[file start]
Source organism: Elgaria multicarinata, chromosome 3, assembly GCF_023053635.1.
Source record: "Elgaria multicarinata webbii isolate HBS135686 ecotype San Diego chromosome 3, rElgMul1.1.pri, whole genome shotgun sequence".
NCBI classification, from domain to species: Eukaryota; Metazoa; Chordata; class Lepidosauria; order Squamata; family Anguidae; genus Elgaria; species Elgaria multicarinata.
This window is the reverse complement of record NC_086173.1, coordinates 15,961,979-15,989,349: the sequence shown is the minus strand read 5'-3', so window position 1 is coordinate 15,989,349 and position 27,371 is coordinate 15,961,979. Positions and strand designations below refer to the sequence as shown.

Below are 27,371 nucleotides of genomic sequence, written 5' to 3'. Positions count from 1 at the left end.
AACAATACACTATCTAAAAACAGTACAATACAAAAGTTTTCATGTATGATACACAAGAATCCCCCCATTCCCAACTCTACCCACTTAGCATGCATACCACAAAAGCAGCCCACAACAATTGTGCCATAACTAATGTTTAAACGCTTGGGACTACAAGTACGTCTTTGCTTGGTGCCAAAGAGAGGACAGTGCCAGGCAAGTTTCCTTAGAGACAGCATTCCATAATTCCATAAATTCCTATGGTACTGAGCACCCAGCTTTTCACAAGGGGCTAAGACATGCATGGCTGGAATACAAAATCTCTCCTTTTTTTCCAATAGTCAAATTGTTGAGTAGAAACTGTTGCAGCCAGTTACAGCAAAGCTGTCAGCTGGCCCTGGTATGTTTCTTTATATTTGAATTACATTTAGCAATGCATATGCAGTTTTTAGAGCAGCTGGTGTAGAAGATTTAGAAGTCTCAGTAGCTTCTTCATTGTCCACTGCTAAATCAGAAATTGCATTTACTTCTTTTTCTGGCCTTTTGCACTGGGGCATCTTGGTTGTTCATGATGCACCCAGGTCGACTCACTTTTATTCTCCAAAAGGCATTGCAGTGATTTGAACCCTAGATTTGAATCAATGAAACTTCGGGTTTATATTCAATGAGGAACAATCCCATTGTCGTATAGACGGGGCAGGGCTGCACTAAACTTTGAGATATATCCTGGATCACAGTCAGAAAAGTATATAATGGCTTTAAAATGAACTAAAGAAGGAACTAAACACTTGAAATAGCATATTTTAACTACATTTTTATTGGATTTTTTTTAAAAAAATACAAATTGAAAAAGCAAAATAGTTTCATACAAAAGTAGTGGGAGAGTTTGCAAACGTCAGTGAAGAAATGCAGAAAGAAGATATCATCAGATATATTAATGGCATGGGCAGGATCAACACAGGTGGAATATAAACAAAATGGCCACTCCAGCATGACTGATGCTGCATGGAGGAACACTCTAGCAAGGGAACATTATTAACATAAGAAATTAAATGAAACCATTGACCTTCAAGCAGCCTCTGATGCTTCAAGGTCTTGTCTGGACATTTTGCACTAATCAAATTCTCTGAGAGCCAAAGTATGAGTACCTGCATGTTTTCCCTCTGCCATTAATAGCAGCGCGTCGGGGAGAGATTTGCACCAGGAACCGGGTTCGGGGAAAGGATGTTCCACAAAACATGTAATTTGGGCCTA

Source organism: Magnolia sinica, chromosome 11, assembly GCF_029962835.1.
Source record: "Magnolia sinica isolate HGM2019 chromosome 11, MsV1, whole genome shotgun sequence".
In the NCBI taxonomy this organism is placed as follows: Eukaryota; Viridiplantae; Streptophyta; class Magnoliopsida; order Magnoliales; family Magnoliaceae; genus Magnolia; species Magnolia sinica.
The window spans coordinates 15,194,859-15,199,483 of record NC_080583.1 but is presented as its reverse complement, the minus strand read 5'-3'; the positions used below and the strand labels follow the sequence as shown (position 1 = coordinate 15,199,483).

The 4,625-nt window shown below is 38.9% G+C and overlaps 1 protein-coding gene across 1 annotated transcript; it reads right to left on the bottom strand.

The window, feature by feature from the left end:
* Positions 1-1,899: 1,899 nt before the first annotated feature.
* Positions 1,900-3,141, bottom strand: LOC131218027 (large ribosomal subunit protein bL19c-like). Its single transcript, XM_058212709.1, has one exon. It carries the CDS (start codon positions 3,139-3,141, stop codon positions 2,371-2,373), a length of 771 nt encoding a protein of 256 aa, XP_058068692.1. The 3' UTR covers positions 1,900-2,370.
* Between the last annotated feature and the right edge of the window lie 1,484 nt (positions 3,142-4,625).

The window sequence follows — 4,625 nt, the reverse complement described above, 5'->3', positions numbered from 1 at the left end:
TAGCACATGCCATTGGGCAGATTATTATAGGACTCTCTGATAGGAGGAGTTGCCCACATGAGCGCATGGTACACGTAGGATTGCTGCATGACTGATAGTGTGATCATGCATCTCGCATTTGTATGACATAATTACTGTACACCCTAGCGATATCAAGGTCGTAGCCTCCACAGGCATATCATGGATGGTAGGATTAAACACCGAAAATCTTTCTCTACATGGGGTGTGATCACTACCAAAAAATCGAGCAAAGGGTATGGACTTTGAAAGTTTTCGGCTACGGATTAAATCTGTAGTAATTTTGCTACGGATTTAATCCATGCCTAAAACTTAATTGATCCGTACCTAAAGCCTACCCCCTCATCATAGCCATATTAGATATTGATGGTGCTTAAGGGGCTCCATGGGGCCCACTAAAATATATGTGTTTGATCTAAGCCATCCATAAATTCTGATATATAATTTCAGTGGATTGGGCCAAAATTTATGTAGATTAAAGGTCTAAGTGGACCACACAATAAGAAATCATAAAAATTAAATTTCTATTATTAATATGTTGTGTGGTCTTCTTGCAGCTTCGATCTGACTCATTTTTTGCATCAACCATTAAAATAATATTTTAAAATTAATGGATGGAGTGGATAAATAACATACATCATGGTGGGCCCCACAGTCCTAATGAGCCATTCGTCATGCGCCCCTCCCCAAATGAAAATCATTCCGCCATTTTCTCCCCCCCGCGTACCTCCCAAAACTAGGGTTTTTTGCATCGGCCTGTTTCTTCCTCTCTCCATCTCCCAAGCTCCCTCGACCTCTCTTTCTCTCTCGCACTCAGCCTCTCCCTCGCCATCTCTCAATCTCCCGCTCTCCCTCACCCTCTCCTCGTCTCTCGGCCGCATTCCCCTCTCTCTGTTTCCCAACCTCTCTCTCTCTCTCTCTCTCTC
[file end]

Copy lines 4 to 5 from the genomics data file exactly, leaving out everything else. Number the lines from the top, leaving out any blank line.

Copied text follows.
This window is the reverse complement of record NC_086173.1, coordinates 15,961,979-15,989,349: the sequence shown is the minus strand read 5'-3', so window position 1 is coordinate 15,989,349 and position 27,371 is coordinate 15,961,979. Positions and strand designations below refer to the sequence as shown.

Below are 27,371 nucleotides of genomic sequence, written 5' to 3'. Positions count from 1 at the left end.